New Museum Exhibit Invites Visitors to Smell the Moon, Nuke an Asteroid or Colonize Mars
“Beyond Planet Earth,” the slick new exhibit on space exploration at the American Museum of Natural History, is thoroughly modern. It has an augmented-reality iPhone app that produces hovering, three-dimensional animations. It has an interactive station where museumgoers can terraform a virtual Mars on a giant touch-screen to make the Red Planet habitable. It even has an interactive display that challenges visitors to divert a giant asteroid bearing down on Earth.
But the thing that struck me most during a recent media preview of the exhibit, which opens November 19, was also one of the least hands-on. It was a scale model of NASA’s new Mars rover, Curiosity, which is scheduled to launch as soon as next week. Curiosity is huge—it weighs almost a metric ton, and its anthropomorphized head towers over most all humans not currently out of work due to the NBA lockout.
I had seen a scale model of Curiosity before, but its placement in the new exhibit—perched above the viewer on a simulated Martian slope, its many-pronged arm outstretched, its cyclopean eye staring down at the puny Earthling below—was awe-inspiring. Unlike the cute little solar-powered explorers of Mars missions past, the car-size, nuclear-powered Curiosity is intimidating, almost militaristic-looking. As I stood there staring up at the model rover, I thought to myself: That is one bad-ass robot.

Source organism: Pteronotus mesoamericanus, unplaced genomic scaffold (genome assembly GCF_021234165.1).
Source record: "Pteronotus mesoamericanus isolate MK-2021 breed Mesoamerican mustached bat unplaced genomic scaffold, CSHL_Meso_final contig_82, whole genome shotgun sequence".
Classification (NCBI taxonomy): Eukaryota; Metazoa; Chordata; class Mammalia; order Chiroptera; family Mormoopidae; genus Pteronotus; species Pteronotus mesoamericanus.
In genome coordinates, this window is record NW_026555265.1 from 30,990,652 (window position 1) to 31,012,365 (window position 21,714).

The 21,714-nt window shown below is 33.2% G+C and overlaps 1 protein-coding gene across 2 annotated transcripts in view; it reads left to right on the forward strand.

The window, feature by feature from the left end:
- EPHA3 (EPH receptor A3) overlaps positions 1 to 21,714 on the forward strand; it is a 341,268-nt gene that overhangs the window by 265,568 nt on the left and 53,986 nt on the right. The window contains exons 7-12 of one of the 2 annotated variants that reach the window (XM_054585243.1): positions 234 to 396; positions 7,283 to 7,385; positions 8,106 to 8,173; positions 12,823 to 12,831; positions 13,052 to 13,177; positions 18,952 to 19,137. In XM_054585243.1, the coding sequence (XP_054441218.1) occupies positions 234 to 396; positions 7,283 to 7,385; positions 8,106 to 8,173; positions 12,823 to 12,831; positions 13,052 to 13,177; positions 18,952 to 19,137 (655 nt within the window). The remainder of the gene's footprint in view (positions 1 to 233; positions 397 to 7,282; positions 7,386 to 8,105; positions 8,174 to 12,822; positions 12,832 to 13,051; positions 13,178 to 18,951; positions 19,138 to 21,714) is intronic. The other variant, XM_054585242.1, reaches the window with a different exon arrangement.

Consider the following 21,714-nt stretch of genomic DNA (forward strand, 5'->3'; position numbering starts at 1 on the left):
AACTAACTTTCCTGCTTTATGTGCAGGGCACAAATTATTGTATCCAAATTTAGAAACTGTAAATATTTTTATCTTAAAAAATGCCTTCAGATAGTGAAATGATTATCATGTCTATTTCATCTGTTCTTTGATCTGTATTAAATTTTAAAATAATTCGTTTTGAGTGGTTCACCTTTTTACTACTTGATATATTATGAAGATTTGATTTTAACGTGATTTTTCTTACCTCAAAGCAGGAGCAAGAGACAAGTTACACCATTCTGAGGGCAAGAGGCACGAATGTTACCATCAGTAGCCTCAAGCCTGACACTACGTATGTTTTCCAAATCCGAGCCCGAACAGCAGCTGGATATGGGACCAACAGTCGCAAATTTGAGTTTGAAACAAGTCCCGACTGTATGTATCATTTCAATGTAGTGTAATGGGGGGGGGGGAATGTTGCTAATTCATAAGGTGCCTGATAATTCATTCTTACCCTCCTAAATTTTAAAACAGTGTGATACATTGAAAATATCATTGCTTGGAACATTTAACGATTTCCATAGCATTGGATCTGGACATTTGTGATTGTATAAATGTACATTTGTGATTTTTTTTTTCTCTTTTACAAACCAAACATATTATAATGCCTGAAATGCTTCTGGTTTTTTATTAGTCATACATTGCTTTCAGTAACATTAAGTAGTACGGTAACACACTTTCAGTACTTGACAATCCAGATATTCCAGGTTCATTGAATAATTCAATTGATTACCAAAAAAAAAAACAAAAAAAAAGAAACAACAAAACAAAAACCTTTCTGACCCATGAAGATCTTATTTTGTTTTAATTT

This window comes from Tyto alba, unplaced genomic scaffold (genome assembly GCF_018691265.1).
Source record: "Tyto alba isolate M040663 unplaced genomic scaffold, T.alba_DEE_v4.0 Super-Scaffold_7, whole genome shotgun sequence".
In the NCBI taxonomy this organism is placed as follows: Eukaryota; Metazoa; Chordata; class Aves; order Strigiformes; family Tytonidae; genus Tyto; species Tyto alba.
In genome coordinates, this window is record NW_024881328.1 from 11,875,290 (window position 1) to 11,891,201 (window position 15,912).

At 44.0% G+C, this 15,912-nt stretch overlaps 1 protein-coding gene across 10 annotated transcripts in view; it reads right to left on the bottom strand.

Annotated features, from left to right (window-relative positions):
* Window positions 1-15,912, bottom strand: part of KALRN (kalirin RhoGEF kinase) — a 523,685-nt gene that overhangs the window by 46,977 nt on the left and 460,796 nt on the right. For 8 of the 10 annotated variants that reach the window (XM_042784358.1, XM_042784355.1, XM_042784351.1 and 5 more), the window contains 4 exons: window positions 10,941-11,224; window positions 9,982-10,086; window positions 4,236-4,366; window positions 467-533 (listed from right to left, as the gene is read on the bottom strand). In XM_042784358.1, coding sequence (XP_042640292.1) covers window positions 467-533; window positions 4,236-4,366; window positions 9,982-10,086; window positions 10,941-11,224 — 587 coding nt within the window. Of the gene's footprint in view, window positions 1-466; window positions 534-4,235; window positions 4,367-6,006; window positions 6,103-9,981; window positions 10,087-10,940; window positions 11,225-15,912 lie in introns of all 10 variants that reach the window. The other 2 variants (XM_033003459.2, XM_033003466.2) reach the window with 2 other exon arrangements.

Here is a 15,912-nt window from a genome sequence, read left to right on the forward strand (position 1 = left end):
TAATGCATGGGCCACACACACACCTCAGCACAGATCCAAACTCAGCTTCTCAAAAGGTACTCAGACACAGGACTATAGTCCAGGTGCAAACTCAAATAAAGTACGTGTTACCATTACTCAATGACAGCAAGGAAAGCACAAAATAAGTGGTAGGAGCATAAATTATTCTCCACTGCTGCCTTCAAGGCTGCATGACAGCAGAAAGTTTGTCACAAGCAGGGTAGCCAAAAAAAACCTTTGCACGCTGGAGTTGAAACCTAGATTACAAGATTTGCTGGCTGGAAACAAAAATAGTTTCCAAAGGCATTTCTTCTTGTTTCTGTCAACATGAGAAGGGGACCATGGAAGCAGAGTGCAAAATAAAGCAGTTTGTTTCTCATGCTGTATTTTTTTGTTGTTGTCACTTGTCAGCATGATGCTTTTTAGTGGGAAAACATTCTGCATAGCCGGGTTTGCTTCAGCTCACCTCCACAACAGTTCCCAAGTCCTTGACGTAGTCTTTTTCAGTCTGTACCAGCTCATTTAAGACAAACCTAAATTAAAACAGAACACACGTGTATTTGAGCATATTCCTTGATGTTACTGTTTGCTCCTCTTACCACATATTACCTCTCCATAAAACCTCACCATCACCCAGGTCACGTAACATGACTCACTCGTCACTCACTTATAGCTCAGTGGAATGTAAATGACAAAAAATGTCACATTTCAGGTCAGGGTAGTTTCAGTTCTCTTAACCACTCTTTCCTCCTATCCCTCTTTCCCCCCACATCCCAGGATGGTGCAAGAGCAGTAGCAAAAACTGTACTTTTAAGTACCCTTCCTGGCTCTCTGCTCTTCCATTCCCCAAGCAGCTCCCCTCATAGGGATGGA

The rover is just a small part of the new exhibit; other notables include a device that releases the scent of moon rocks (an interesting but not especially pleasant burnt odor), a life-size re-creation of a space-suited astronaut working on the Hubble Space Telescope and fascinating artifacts such as a compacted disk of trash from the International Space Station. (Before return to Earth, the mundane contents of the trash pellet—a protein-bar wrapper, a Russian trail mix package—were sucked clean to recapture any available water, heated to kill germs and then compressed.)